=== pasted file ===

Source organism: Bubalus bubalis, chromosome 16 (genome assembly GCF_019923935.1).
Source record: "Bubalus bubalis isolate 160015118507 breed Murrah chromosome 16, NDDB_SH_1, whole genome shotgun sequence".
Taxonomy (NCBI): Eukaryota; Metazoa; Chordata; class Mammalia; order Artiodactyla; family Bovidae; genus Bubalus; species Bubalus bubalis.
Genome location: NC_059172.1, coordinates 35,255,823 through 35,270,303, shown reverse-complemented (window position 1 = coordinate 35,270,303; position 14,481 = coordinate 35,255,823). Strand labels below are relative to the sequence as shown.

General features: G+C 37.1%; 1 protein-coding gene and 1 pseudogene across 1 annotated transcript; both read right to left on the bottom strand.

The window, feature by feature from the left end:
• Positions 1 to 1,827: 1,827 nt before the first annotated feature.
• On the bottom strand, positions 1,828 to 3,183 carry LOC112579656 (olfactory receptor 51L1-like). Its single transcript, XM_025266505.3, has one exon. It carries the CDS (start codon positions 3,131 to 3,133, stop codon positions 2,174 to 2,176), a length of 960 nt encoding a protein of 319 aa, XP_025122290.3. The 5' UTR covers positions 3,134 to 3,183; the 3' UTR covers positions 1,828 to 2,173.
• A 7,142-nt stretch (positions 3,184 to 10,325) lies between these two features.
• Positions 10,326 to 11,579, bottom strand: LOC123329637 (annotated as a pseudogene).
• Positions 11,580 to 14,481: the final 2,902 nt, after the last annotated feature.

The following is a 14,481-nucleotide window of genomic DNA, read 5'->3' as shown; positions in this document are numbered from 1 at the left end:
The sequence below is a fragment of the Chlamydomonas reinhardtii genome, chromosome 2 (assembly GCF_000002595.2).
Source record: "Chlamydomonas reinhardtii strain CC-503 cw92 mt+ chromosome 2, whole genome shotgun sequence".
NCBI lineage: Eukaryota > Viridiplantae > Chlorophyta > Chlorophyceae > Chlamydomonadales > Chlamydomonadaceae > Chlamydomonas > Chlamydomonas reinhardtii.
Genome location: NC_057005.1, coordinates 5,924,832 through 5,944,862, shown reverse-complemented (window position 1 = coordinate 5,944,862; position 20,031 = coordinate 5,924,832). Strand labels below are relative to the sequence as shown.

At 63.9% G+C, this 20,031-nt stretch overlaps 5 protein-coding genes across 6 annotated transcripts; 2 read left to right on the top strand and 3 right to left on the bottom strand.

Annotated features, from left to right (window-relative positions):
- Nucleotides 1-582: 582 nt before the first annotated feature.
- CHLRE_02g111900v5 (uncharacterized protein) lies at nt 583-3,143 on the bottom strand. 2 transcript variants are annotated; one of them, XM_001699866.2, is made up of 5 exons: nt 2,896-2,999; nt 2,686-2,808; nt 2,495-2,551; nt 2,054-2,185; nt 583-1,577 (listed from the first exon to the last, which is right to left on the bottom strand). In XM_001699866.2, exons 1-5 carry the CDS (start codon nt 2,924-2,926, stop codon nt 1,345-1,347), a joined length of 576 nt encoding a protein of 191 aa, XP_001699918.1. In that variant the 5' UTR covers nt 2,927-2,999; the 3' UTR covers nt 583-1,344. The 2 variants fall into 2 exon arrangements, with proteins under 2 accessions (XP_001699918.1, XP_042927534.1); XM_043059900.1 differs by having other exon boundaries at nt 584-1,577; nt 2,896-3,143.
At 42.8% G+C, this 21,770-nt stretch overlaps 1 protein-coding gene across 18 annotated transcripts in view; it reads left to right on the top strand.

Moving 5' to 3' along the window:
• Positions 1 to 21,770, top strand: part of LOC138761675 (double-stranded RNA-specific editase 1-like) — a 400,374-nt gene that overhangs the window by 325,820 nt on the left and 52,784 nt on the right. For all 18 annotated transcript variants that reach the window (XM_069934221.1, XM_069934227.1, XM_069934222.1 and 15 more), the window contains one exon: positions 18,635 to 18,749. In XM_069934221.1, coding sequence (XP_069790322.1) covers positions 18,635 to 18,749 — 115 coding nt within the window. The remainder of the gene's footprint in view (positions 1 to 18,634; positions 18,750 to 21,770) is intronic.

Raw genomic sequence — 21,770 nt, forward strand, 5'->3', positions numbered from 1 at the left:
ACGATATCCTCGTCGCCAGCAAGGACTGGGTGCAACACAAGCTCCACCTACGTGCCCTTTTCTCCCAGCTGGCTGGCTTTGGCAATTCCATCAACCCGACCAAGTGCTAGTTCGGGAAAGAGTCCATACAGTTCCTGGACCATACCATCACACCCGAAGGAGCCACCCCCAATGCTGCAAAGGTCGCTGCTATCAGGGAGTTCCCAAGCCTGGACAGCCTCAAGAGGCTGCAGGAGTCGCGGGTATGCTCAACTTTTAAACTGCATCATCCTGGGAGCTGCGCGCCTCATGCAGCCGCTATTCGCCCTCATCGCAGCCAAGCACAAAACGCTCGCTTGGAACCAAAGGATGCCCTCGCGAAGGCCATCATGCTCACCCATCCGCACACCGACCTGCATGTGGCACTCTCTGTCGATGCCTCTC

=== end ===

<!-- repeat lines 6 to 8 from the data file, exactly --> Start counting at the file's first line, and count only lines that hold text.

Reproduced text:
The window, feature by feature from the left end:
• Positions 1 to 1,827: 1,827 nt before the first annotated feature.
• On the bottom strand, positions 1,828 to 3,183 carry LOC112579656 (olfactory receptor 51L1-like). Its single transcript, XM_025266505.3, has one exon. It carries the CDS (start codon positions 3,131 to 3,133, stop codon positions 2,174 to 2,176), a length of 960 nt encoding a protein of 319 aa, XP_025122290.3. The 5' UTR covers positions 3,134 to 3,183; the 3' UTR covers positions 1,828 to 2,173.